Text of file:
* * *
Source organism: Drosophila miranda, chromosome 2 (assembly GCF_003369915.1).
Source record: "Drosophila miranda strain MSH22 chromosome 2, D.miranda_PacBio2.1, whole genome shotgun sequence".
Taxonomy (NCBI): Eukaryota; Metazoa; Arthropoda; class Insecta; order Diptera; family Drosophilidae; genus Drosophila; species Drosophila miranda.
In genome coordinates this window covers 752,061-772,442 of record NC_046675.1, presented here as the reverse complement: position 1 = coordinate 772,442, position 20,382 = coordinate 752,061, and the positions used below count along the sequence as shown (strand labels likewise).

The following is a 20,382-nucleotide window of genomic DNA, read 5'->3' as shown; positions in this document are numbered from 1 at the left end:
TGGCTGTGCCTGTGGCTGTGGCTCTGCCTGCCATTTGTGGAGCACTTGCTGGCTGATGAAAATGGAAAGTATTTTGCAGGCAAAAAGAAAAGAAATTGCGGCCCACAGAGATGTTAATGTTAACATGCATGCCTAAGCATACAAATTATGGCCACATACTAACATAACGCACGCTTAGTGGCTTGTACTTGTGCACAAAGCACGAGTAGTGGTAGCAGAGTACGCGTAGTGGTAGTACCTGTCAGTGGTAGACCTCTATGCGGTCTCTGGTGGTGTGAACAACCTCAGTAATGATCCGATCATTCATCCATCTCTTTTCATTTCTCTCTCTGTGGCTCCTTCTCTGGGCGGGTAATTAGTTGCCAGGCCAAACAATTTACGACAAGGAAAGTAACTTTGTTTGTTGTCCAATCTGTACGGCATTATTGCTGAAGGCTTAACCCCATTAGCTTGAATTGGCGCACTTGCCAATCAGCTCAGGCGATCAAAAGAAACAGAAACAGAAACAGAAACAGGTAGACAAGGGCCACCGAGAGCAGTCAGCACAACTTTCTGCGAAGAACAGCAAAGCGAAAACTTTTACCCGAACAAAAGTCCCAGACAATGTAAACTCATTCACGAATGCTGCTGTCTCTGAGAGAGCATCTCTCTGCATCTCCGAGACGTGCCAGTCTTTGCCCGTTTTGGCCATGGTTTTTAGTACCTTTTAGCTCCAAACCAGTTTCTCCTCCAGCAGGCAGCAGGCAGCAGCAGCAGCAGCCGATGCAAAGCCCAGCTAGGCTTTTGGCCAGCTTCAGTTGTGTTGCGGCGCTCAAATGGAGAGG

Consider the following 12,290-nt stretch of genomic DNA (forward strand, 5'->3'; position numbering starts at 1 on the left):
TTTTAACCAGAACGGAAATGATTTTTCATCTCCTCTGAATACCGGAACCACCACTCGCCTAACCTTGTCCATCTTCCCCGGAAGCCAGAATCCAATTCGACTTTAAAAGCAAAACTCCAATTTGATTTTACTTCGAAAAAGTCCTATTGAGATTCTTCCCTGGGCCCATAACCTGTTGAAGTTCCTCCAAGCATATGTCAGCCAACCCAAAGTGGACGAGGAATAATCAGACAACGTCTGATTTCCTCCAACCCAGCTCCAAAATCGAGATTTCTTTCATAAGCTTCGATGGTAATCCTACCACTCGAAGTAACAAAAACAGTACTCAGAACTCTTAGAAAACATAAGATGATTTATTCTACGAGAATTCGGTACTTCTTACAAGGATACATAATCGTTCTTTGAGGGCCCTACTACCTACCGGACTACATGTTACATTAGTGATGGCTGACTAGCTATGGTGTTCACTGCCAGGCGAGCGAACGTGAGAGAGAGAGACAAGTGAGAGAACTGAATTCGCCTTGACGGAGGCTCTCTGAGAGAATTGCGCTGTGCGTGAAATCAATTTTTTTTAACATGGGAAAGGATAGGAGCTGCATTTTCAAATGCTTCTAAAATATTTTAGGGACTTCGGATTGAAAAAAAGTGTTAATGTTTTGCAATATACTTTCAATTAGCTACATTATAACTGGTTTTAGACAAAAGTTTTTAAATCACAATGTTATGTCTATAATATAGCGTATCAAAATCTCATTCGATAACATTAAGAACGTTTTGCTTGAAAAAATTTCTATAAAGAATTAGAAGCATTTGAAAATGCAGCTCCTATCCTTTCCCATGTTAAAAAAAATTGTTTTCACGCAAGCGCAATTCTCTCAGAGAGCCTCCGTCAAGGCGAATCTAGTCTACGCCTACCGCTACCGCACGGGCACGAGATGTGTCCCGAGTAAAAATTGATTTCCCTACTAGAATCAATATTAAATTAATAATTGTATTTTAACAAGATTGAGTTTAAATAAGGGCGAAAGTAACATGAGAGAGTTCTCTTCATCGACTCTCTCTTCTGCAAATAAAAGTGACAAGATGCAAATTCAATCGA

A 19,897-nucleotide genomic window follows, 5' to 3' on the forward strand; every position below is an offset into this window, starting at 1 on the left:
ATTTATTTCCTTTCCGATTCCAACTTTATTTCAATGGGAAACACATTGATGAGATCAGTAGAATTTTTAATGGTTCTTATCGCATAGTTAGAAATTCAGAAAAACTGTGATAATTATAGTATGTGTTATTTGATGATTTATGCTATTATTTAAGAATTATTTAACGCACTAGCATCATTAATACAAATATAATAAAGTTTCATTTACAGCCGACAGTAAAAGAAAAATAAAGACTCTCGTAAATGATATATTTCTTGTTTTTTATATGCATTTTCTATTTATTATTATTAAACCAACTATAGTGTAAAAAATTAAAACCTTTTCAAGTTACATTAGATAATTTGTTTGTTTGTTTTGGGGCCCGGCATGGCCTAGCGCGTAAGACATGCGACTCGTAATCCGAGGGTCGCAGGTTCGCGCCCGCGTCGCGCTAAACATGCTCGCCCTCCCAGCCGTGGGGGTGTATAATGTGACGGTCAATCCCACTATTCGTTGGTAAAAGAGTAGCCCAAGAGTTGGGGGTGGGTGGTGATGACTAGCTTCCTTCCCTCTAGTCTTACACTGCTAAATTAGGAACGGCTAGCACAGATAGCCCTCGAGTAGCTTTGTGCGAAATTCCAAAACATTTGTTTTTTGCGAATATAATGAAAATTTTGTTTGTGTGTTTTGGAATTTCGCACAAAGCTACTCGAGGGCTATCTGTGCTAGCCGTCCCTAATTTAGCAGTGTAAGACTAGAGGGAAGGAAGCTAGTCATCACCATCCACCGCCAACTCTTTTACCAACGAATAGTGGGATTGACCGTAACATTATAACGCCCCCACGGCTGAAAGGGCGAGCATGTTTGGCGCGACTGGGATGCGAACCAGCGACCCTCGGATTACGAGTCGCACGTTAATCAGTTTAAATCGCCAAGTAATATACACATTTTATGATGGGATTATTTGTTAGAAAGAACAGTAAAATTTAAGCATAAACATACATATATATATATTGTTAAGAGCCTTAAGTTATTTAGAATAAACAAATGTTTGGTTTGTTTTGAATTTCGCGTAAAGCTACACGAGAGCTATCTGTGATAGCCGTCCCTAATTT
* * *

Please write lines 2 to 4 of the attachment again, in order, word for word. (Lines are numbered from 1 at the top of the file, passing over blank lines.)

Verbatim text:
Source record: "Drosophila miranda strain MSH22 chromosome 2, D.miranda_PacBio2.1, whole genome shotgun sequence".
Taxonomy (NCBI): Eukaryota; Metazoa; Arthropoda; class Insecta; order Diptera; family Drosophilidae; genus Drosophila; species Drosophila miranda.
In genome coordinates this window covers 752,061-772,442 of record NC_046675.1, presented here as the reverse complement: position 1 = coordinate 772,442, position 20,382 = coordinate 752,061, and the positions used below count along the sequence as shown (strand labels likewise).